The 111 is Burmester’s take on what a 21st century music centre might comprise, albeit with an eye-watering price tag. It is a high-end analogue preamplifier with a built-in DAC and a slot-in CD drive for playing CDs; it can rip CDs to its HDD, and since it has both Wi-Fi and Ethernet network connectivity it has internet radio functionality built in.

Once music is stored as a ‘digital library’ on its internal 3TB HDD, the 111 can further function as a music server to distribute music around a networked home. It’s driven via an iPad that is included in the price (Burmester’s iPad app is attractive and works well).

The lavish build quality is right up there with the best of high-end marques; it’s the size of a big amplifier and weights 28kg. A 7in colour LCD screen (800x480 pixels) dominates the fascia. Below this is the CD slot – the 111 employing a slim profile CD-ROM drive sourced from TEAC. Its DAC section is apparently based on that used in Burmester’s flagship 069 CD player, while the balanced preamplifier employs circuitry derived from its 077 model. XLR-to-RCA adapters are provided for connecting single-ended sources to the 111’s analogue inputs. Although designed to be connected directly to power amplification, it can be hooked up to an integrated amp, via various ‘audio profile’ menu presets.

The 111 can thrill

Using the Musiccenter first as a CD player, we experienced a smooth, creamy and luscious sound quality that’s typical of the marque. However, Burmester considers this functionality to be an ‘add-on’, the main purpose of the CD loading slot being for ripping discs. So how do CD rips sound? The answer – fabulous! The 111 has a sweet and subjectively warm midband, coupled with an exceptionally smooth treble, and it delivers a deep, laid-back soundstage perspective that’s redolent of the finest tube gear.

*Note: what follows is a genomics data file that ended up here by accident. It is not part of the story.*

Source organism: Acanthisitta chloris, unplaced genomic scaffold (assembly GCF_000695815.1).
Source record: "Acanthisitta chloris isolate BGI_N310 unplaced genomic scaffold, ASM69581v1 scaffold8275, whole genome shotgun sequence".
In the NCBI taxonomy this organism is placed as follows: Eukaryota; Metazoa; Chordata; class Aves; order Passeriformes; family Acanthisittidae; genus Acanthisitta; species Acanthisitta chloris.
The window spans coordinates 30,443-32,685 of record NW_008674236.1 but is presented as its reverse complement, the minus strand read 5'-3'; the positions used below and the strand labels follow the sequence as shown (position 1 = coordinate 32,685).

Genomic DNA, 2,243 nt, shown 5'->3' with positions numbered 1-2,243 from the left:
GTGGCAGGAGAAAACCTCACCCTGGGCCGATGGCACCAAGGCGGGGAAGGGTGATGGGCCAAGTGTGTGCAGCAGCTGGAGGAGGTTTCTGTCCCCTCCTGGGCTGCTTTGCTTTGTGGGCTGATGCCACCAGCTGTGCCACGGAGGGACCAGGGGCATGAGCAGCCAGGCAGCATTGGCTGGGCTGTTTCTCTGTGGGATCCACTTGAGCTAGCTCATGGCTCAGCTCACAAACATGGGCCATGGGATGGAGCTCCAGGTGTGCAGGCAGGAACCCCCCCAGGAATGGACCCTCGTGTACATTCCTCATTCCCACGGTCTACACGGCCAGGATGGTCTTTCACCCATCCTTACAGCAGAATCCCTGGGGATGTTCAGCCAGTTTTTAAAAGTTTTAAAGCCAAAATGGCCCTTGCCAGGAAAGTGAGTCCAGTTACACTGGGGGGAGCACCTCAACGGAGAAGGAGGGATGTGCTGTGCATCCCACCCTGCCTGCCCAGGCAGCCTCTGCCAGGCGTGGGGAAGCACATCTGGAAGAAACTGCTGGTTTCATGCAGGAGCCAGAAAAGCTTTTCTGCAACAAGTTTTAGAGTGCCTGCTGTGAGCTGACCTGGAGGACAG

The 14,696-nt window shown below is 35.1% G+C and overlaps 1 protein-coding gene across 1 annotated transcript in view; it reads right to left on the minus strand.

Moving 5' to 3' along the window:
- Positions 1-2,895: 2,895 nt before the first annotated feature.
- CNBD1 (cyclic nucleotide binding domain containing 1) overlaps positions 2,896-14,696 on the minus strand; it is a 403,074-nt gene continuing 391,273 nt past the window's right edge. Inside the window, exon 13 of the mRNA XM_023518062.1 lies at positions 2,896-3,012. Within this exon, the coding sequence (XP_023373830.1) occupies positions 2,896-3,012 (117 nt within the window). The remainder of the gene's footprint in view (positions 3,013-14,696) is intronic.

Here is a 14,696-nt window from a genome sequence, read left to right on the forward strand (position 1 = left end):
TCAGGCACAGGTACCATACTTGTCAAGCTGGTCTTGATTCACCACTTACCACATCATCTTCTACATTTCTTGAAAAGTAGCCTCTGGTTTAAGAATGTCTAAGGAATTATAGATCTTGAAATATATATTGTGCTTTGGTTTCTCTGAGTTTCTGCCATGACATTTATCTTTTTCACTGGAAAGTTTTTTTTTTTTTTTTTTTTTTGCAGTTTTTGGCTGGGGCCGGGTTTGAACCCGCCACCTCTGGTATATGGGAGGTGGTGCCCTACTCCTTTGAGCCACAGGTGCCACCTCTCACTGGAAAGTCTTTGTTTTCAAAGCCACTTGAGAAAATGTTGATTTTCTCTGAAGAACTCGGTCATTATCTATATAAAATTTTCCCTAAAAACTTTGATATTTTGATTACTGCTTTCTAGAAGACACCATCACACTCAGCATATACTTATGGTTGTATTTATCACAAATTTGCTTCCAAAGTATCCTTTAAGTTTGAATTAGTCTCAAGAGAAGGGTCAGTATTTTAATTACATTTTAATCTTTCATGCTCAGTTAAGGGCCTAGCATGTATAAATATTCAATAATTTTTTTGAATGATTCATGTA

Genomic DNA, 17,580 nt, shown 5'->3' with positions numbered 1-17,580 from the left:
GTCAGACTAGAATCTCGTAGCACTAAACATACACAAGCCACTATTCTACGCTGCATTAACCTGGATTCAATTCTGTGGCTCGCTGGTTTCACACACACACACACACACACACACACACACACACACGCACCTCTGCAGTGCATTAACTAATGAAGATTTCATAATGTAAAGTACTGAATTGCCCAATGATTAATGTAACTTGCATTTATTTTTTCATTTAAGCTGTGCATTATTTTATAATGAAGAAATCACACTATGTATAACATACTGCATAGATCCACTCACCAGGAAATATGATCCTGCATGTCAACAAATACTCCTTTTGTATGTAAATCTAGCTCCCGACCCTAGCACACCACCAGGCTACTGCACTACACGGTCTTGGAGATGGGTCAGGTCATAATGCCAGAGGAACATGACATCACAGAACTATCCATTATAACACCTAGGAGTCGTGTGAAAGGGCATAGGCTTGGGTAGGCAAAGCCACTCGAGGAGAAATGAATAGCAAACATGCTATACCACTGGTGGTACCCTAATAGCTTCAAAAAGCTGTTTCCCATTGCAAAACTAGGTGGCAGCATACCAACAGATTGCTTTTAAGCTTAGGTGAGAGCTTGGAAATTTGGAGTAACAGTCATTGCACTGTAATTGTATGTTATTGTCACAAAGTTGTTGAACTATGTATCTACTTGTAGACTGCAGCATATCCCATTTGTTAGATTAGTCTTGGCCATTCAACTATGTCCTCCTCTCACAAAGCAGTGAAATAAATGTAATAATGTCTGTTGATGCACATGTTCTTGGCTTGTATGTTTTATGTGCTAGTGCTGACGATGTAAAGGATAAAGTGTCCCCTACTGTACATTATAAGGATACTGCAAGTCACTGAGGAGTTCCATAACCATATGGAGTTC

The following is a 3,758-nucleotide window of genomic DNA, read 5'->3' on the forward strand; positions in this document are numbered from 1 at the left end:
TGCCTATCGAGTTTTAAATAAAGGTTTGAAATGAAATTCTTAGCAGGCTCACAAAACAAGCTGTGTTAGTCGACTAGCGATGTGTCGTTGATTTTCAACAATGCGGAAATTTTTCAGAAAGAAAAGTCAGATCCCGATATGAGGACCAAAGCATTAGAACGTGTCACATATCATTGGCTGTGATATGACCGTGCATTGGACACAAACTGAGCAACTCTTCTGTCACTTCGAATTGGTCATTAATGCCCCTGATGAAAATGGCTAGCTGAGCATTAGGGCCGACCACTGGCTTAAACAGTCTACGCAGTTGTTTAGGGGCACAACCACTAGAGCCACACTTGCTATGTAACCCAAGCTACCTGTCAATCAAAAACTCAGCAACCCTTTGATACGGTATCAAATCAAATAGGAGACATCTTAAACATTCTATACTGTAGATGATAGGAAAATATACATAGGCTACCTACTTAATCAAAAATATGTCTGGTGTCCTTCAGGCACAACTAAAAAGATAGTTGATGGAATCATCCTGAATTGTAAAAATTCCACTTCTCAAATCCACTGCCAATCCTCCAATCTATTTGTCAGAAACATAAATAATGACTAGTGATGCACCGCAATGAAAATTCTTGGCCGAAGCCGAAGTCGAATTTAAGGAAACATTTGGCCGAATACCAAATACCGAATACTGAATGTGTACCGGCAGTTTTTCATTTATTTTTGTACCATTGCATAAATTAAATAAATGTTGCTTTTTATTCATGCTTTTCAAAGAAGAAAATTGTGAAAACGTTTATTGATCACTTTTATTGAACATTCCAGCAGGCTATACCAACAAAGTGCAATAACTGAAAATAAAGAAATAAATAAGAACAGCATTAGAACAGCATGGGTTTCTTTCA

It’s also quite flattering, and forgiving of raucous pop/rock recordings that often grate. We ripped Tori Amos’s jangling ‘Cornflake Girl’ 1994 CD single: a track we often use to test a system’s ability to handle hot, splashy pop fare. Played out from the 111’s HDD storage it sounded bold and vivid, the tambourines and cymbals displaying little hint of coarseness or unpleasant grain. The piano – and Tori Amos’s voice – sounded rich and full-bodied.

The Burmester has the ability to thrill in spades. We listened to a track ripped from Other Worlds In A Small Room [Medium Productions] entitled ‘A Disturbed Sense Of Distance’. Dark, brooding and atmospheric, this has immense bass energy which the Musiccenter’s HDD made more than merely visceral: it had texture, depth and fabulous detail resolution.

Is there a difference in sound between the 111’s CD playback quality and rips of the compact disc played off the HDD? You bet! With the familiar classic, Jazz At The Pawnshop and playing the CD, the Musiccenter was guilty of sounding a little too warm and syrupy, its polite balance robbing some sparkle and vibrancy from cymbals. From its HDD the sound was faster and tighter, with improved bass clarity, a little more air, more ‘zing’.

Verdict

The 111 can be considered a work that’s bound to evolve, upgraded via software updates. We said of Burmester’s flagship CD player that you don’t have to spend in excess of £30k in order to enjoy CDs, and the same goes for experiencing high fidelity from computer-based audio. But if the price is not a barrier, then the 111 Musiccenter delivers a truly fabulous sound.

Originally published in the 2013 Yearbook